Feeds

Nvidia hit by GPU slump, too

Tegra 2 stepped on by Tegra 3

Secure remote control for conventional and virtual desktops

Microprocessor and GPU maker Advanced Micro Devices said yesterday that its financial results had been whacked by an unexpected downturn in discrete graphics processor sales in the fourth quarter, and Nvidia now says it had the same problem.

In a statement, Nvidia put the blame squarely on the disk shortage that has been caused by the flooding in Thailand last year, which has put a damper on PC sales in the second half of 2011. The current theory at AMD is that the disk shortages have been most dramatic on the fatter disks used in desktop PCs, which generally have a discrete graphics card instead. With disks in short supply and prices rising, PC sales slumped and took down GPUs with them. Nvidia echoed those comments.

"The global disk-drive shortage caused by the flooding in Thailand had more impact on the mainstream GPU segment than anticipated," Nvidia said in its statement. "Shipments by some PC OEMs were reduced. And the higher prices of disk-drives constrained some PC OEMs' ability to include a GPU in their systems."

It is interesting to ponder if Nvidia was also hurt by the expectation that it will be shipping its next generation "Kepler" GPUs, due sometime this year and initially expected at the end of last year.

Nvidia also said that its dual-core Tegra 2 ARM-based system-on-chip processors declined more rapidly than expected in the wake of the launch of the quad-core Tegra 3 SoCs, which are ramping in production during the first quarter of this year.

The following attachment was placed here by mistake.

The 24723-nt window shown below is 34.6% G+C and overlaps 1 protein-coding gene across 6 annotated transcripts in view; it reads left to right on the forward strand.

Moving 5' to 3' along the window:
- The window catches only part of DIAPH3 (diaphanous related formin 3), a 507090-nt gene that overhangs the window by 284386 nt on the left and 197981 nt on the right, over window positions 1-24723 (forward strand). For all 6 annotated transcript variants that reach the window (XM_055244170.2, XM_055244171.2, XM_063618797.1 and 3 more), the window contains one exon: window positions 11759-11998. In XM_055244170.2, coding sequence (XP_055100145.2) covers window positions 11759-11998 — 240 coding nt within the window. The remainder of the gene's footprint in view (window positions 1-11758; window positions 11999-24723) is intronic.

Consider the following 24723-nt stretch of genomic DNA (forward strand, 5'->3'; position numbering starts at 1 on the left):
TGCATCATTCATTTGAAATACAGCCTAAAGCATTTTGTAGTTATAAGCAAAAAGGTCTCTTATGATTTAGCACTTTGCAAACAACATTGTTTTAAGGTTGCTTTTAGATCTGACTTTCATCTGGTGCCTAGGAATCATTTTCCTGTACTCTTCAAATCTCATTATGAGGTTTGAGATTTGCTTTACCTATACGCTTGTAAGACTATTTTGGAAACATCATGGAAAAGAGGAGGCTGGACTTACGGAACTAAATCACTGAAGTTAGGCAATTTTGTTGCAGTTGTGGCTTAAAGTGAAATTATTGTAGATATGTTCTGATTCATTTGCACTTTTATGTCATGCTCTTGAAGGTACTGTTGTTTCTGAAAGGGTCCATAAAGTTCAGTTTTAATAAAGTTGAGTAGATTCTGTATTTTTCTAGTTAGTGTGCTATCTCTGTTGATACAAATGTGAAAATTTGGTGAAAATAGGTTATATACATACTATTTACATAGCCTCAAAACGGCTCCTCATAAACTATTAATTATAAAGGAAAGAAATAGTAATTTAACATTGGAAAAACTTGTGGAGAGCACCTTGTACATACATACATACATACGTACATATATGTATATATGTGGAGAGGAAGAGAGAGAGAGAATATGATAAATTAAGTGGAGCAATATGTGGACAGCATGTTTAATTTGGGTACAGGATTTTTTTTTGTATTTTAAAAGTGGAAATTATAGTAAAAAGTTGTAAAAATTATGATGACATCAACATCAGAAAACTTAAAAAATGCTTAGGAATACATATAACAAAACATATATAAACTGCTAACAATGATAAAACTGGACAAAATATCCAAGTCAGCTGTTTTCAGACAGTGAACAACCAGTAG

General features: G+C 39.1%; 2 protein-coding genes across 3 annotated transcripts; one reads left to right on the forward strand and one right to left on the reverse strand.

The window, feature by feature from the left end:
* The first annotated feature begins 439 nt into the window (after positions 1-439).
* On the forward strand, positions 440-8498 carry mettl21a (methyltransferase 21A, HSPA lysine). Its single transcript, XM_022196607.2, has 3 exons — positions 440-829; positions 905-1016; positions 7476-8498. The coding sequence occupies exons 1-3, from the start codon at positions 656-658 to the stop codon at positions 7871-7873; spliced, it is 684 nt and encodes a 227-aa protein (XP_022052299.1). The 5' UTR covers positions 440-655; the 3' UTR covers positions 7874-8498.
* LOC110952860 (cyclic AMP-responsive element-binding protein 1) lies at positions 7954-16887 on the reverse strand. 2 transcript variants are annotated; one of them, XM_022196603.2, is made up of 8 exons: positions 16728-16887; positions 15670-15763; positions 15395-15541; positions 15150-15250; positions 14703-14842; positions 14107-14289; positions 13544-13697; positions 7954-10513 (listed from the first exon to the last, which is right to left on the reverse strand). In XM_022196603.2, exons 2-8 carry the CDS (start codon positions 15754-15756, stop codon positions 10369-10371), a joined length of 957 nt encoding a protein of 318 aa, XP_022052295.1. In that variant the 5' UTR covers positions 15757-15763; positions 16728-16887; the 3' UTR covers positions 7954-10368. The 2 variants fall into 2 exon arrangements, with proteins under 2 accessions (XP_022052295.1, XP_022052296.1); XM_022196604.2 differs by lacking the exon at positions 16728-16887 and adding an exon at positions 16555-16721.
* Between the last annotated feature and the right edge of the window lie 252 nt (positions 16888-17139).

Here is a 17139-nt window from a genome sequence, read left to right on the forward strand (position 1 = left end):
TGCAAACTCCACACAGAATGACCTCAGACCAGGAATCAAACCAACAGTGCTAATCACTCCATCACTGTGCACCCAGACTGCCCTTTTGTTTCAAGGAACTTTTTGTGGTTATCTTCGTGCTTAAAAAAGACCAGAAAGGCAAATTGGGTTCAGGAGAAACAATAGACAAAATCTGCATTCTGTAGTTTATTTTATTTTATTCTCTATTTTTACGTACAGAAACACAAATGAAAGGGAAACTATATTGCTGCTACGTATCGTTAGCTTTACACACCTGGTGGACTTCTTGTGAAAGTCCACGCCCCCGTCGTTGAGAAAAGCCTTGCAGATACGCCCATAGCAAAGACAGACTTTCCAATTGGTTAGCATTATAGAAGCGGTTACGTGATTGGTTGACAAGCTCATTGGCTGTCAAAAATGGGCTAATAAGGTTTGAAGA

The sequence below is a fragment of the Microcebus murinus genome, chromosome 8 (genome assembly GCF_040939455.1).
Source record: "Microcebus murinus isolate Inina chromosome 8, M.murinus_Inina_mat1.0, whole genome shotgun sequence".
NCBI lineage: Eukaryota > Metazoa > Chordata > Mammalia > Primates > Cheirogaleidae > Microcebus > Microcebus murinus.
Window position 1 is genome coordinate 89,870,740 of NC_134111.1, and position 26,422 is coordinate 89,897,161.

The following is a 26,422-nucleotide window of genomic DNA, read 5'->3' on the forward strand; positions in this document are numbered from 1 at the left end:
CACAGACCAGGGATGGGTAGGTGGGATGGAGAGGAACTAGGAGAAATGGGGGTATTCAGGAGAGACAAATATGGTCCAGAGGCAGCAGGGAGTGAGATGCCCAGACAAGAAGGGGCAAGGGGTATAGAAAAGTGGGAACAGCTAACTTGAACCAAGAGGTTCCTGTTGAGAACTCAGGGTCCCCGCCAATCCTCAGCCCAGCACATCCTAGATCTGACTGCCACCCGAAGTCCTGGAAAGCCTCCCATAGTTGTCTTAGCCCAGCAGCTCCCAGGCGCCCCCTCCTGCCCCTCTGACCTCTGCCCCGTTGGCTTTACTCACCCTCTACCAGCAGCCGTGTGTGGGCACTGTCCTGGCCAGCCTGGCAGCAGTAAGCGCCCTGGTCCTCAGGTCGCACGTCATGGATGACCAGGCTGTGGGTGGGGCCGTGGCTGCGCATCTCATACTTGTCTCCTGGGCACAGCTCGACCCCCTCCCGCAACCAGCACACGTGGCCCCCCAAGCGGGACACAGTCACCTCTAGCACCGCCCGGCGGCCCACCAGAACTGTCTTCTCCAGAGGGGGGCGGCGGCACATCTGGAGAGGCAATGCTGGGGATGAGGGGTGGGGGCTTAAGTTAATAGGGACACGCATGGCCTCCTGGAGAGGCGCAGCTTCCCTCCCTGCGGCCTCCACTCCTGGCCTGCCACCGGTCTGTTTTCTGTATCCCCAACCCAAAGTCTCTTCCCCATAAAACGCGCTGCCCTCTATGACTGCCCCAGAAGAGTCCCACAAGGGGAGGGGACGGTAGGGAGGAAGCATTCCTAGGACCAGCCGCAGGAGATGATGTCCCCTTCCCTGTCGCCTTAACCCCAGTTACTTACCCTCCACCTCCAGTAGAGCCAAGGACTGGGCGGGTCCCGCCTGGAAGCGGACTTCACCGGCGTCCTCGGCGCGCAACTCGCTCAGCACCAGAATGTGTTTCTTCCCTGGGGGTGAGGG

When you add it all up, Nvidia now says that revenues for fourth quarter of 2011 will range from $940.5m to $959.5m. This is considerably lower than its prior guidance from early November, when Nvidia expected sales to fall between $1.045bn and $1.087bn.

Nvidia will report its fourth quarter results on February 15. ®

Secure remote control for conventional and virtual desktops

More from The Register

next story
Linux? Bah! Red Hat has its eye on the CLOUD – and it wants to own it
CEO says it will be 'undisputed leader' in enterprise cloud tech
Oracle SHELLSHOCKER - data titan lists unpatchables
Database kingpin lists 32 products that can't be patched (yet) as GNU fixes second vuln
Ello? ello? ello?: Facebook challenger in DDoS KNOCKOUT
Gets back up again after half an hour though
Hey, what's a STORAGE company doing working on Internet-of-Cars?
Boo - it's not a terabyte car, it's just predictive maintenance and that
Troll hunter Rackspace turns Rotatable's bizarro patent to stone
News of the Weird: Screen-rotating technology declared unpatentable
prev story

Whitepapers

A strategic approach to identity relationship management
ForgeRock commissioned Forrester to evaluate companies’ IAM practices and requirements when it comes to customer-facing scenarios versus employee-facing ones.
Storage capacity and performance optimization at Mizuno USA
Mizuno USA turn to Tegile storage technology to solve both their SAN and backup issues.
High Performance for All
While HPC is not new, it has traditionally been seen as a specialist area – is it now geared up to meet more mainstream requirements?
Beginner's guide to SSL certificates
De-mystify the technology involved and give you the information you need to make the best decision when considering your online security options.
Security for virtualized datacentres
Legacy security solutions are inefficient due to the architectural differences between physical and virtual environments.